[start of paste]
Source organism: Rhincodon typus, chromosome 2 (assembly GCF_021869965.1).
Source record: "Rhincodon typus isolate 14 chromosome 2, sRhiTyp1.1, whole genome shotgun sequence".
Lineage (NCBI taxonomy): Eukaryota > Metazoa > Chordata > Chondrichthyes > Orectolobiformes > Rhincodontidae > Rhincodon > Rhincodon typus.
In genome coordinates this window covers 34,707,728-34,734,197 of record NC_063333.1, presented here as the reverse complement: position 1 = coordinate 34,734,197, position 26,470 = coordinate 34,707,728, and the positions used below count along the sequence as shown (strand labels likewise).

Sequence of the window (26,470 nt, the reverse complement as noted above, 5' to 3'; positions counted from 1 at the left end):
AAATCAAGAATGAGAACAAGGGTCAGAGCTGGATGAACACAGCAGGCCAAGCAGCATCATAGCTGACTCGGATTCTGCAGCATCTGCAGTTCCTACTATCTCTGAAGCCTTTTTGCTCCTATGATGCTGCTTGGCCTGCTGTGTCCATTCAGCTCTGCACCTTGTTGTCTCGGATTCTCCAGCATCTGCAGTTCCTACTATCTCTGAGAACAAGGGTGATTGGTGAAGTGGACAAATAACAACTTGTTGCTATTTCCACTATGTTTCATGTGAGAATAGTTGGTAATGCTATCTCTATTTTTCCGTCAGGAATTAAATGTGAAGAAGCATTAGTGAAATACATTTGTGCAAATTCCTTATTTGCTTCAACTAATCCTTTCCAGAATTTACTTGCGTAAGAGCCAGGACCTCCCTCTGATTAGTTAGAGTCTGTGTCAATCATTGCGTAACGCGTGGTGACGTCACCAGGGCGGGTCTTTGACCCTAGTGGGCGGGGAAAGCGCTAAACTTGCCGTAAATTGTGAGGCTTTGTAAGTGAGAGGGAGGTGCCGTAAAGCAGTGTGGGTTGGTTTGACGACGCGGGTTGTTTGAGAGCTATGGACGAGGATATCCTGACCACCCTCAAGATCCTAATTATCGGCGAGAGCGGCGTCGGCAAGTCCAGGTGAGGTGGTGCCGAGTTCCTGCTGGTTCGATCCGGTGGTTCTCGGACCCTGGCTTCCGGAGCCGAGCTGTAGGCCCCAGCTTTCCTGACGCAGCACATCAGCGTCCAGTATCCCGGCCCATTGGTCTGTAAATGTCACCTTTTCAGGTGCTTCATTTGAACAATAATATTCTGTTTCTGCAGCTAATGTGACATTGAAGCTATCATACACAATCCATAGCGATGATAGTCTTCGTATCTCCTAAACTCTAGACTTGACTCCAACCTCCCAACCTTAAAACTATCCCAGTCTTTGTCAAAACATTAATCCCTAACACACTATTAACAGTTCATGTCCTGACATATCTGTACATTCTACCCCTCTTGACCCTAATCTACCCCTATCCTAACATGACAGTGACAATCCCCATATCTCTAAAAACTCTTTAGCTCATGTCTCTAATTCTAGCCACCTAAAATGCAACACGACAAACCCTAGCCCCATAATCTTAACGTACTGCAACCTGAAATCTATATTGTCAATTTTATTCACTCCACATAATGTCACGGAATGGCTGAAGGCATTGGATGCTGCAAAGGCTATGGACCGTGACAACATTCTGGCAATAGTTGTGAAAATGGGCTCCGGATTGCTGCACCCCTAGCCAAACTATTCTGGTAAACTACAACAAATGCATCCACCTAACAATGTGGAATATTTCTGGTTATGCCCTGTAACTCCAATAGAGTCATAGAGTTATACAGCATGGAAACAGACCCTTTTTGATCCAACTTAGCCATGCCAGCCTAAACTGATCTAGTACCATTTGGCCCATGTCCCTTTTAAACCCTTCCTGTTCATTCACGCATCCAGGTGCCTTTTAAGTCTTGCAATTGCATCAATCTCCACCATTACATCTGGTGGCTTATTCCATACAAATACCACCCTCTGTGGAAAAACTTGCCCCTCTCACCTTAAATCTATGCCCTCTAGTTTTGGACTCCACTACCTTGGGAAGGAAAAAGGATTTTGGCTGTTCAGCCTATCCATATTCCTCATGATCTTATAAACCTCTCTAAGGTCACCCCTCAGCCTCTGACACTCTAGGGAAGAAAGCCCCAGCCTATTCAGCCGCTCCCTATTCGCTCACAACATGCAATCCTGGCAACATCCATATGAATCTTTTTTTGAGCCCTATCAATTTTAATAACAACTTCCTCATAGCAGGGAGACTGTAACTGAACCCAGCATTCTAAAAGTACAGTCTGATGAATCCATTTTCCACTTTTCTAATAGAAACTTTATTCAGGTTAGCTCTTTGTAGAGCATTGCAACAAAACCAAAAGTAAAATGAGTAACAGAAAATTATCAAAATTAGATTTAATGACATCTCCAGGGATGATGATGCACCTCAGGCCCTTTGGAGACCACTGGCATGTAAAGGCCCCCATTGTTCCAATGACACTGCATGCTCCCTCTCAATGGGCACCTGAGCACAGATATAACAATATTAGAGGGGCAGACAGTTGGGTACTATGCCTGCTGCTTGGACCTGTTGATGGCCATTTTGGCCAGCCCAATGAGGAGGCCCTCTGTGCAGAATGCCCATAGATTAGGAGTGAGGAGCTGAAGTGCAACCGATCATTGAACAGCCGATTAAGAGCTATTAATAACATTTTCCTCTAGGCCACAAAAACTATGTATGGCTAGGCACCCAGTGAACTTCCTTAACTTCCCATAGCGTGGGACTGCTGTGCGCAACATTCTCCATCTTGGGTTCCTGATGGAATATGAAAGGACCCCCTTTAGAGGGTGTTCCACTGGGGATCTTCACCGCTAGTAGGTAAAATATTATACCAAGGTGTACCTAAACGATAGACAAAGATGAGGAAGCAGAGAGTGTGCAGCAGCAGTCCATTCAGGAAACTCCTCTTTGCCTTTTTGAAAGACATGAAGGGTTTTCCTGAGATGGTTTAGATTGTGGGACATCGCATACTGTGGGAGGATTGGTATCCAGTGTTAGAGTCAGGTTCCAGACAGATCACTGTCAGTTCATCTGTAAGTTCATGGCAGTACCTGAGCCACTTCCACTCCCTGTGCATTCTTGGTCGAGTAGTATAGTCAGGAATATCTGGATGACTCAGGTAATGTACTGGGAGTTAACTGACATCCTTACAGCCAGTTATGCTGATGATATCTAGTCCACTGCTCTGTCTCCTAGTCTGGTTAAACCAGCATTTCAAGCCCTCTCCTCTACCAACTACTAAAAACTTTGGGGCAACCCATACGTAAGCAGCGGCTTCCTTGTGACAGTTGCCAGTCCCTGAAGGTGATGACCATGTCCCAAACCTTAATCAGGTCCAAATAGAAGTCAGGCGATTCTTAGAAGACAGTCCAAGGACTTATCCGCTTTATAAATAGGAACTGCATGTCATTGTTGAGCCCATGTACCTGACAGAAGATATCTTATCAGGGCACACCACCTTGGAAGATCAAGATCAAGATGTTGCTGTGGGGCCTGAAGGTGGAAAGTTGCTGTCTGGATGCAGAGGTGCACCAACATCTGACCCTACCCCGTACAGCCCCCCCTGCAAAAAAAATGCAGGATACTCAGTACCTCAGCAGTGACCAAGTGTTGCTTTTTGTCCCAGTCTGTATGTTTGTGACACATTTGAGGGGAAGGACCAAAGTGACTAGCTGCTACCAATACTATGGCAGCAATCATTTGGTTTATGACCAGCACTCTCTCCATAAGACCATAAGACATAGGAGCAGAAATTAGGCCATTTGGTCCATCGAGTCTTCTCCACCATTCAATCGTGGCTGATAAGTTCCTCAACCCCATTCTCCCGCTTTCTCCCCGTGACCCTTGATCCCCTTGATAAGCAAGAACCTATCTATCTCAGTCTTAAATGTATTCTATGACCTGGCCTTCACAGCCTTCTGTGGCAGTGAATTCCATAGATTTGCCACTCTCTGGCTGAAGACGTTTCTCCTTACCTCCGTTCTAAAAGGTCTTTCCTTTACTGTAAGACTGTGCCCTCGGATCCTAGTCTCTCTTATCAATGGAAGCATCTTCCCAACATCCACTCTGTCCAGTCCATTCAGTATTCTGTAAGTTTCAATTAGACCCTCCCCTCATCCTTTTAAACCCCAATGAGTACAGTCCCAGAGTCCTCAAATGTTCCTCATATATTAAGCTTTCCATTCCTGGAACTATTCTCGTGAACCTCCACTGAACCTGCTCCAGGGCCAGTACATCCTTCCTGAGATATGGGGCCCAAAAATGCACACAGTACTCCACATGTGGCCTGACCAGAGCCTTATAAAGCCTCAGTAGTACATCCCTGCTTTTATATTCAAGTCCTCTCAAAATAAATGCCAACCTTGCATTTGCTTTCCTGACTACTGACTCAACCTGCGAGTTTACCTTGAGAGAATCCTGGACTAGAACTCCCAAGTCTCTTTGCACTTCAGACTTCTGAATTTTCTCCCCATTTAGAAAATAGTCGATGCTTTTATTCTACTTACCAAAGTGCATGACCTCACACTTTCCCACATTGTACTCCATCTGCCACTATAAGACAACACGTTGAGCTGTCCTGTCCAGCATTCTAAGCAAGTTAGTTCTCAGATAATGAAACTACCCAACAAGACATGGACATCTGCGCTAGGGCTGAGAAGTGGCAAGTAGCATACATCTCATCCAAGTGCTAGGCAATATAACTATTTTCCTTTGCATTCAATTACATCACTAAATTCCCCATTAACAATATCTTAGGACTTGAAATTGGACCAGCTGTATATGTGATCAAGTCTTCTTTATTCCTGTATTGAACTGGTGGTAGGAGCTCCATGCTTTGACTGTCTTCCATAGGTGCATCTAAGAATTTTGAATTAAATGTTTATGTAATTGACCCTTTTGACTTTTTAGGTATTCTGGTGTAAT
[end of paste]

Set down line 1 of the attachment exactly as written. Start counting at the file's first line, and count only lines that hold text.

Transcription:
Source organism: Rhincodon typus, chromosome 2 (assembly GCF_021869965.1).